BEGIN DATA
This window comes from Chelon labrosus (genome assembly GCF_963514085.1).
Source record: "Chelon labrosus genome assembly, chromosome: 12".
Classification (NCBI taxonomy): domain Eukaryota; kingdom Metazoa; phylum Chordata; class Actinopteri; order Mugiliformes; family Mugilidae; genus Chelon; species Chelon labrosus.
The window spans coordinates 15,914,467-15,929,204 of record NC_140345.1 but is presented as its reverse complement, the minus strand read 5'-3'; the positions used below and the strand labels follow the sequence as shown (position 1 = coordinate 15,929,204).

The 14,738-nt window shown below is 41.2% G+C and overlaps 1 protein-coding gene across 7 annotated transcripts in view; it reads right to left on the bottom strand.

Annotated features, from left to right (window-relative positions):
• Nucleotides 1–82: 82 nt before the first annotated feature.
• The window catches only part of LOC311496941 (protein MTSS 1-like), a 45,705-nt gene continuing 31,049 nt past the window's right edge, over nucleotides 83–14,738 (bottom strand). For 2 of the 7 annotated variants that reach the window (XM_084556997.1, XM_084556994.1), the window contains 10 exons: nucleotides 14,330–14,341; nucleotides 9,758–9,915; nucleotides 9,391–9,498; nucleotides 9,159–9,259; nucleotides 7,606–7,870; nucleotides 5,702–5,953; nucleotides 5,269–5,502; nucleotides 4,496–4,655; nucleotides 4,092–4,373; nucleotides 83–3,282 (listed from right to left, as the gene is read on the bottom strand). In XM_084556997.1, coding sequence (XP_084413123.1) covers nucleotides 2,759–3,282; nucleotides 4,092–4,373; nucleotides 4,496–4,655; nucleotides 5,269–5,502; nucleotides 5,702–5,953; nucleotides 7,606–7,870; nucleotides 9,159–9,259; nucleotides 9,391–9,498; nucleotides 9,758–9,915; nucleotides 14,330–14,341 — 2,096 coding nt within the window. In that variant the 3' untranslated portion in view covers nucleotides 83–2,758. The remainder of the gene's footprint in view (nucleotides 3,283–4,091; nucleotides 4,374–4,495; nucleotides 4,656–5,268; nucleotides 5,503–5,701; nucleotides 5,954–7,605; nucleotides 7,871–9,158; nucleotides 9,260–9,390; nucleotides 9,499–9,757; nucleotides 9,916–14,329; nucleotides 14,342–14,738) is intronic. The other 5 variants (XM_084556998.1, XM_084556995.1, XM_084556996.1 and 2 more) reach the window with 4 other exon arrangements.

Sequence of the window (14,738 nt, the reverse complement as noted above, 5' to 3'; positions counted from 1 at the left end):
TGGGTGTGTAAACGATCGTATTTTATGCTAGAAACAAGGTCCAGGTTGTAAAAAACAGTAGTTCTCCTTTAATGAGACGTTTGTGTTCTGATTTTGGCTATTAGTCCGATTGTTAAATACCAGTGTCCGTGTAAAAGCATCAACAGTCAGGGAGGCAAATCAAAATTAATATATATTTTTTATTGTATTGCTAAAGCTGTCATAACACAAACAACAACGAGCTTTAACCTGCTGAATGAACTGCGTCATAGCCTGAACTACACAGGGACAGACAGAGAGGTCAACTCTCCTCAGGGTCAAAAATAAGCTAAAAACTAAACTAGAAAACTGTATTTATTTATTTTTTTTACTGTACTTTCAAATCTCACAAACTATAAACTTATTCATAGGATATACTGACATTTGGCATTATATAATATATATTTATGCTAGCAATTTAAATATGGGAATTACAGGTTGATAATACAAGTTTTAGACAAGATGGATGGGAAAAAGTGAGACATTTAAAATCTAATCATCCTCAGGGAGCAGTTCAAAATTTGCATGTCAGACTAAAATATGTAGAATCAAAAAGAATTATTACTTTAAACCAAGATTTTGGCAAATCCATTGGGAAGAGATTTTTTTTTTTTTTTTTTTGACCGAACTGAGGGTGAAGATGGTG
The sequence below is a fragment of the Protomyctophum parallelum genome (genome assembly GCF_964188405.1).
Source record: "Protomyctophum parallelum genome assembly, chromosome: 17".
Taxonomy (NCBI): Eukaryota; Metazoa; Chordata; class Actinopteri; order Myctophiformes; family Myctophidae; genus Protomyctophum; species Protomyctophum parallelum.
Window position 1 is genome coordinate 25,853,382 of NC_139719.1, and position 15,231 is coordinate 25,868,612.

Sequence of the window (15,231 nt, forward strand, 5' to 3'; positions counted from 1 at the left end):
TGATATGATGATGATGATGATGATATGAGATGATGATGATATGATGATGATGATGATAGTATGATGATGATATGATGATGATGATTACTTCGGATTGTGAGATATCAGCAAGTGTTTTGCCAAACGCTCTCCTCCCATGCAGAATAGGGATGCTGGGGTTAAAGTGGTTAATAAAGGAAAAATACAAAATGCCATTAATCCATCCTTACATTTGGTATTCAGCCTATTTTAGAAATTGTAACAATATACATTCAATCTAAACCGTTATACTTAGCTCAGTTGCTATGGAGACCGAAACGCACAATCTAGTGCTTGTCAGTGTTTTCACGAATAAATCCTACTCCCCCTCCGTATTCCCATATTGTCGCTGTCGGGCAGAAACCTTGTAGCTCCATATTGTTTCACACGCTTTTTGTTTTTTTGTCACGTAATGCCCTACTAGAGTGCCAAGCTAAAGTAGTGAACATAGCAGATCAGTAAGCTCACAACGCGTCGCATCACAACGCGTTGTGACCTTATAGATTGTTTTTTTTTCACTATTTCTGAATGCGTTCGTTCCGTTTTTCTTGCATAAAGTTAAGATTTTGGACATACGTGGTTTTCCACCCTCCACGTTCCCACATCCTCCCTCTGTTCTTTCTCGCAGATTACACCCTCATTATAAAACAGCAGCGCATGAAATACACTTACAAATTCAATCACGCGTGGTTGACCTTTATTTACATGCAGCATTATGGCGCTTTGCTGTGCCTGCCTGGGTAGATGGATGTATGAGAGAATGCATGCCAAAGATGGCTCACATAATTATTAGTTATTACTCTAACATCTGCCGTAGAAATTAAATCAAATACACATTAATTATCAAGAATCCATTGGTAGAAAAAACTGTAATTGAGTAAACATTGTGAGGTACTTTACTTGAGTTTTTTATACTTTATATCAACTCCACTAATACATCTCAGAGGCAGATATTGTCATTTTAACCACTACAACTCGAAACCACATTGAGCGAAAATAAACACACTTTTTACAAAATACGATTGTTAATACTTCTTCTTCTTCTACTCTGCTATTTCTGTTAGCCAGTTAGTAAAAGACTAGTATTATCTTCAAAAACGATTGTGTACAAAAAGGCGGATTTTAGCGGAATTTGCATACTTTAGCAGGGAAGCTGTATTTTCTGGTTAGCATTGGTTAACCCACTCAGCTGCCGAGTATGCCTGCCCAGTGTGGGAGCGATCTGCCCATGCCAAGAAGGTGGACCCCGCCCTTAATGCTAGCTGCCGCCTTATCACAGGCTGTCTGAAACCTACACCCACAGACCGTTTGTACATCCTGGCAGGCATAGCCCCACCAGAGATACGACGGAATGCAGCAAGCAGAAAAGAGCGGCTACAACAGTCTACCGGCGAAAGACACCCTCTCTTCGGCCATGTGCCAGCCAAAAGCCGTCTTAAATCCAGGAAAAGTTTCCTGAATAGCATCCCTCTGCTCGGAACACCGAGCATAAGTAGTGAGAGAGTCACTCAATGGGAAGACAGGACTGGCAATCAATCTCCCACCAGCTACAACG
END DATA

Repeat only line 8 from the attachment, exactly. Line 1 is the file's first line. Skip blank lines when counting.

• The window catches only part of LOC311496941 (protein MTSS 1-like), a 45,705-nt gene continuing 31,049 nt past the window's right edge, over nucleotides 83–14,738 (bottom strand). For 2 of the 7 annotated variants that reach the window (XM_084556997.1, XM_084556994.1), the window contains 10 exons: nucleotides 14,330–14,341; nucleotides 9,758–9,915; nucleotides 9,391–9,498; nucleotides 9,159–9,259; nucleotides 7,606–7,870; nucleotides 5,702–5,953; nucleotides 5,269–5,502; nucleotides 4,496–4,655; nucleotides 4,092–4,373; nucleotides 83–3,282 (listed from right to left, as the gene is read on the bottom strand). In XM_084556997.1, coding sequence (XP_084413123.1) covers nucleotides 2,759–3,282; nucleotides 4,092–4,373; nucleotides 4,496–4,655; nucleotides 5,269–5,502; nucleotides 5,702–5,953; nucleotides 7,606–7,870; nucleotides 9,159–9,259; nucleotides 9,391–9,498; nucleotides 9,758–9,915; nucleotides 14,330–14,341 — 2,096 coding nt within the window. In that variant the 3' untranslated portion in view covers nucleotides 83–2,758. The remainder of the gene's footprint in view (nucleotides 3,283–4,091; nucleotides 4,374–4,495; nucleotides 4,656–5,268; nucleotides 5,503–5,701; nucleotides 5,954–7,605; nucleotides 7,871–9,158; nucleotides 9,260–9,390; nucleotides 9,499–9,757; nucleotides 9,916–14,329; nucleotides 14,342–14,738) is intronic. The other 5 variants (XM_084556998.1, XM_084556995.1, XM_084556996.1 and 2 more) reach the window with 4 other exon arrangements.